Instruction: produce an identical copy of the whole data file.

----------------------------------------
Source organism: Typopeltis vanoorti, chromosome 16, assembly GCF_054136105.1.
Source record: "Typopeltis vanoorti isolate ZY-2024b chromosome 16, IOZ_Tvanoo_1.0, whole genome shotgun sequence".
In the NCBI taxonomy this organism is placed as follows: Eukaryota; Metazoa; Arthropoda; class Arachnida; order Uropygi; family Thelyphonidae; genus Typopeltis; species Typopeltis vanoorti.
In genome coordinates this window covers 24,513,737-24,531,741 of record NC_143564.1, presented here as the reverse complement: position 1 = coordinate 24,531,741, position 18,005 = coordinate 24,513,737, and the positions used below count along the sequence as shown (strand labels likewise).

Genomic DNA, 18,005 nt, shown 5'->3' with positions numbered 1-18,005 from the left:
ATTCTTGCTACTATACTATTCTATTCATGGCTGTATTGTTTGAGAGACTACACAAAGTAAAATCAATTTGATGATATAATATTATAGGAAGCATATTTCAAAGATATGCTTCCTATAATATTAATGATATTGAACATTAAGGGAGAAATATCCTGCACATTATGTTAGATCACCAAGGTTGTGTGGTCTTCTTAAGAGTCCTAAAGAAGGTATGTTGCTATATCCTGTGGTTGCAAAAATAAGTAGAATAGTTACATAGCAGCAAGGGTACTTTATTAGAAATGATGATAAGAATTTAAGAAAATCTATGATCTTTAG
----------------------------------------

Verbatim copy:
Source organism: Typopeltis vanoorti, chromosome 16, assembly GCF_054136105.1.
Source record: "Typopeltis vanoorti isolate ZY-2024b chromosome 16, IOZ_Tvanoo_1.0, whole genome shotgun sequence".
In the NCBI taxonomy this organism is placed as follows: Eukaryota; Metazoa; Arthropoda; class Arachnida; order Uropygi; family Thelyphonidae; genus Typopeltis; species Typopeltis vanoorti.
In genome coordinates this window covers 24,513,737-24,531,741 of record NC_143564.1, presented here as the reverse complement: position 1 = coordinate 24,531,741, position 18,005 = coordinate 24,513,737, and the positions used below count along the sequence as shown (strand labels likewise).

Genomic DNA, 18,005 nt, shown 5'->3' with positions numbered 1-18,005 from the left:
ATTCTTGCTACTATACTATTCTATTCATGGCTGTATTGTTTGAGAGACTACACAAAGTAAAATCAATTTGATGATATAATATTATAGGAAGCATATTTCAAAGATATGCTTCCTATAATATTAATGATATTGAACATTAAGGGAGAAATATCCTGCACATTATGTTAGATCACCAAGGTTGTGTGGTCTTCTTAAGAGTCCTAAAGAAGGTATGTTGCTATATCCTGTGGTTGCAAAAATAAGTAGAATAGTTACATAGCAGCAAGGGTACTTTATTAGAAATGATGATAAGAATTTAAGAAAATCTATGATCTTTAG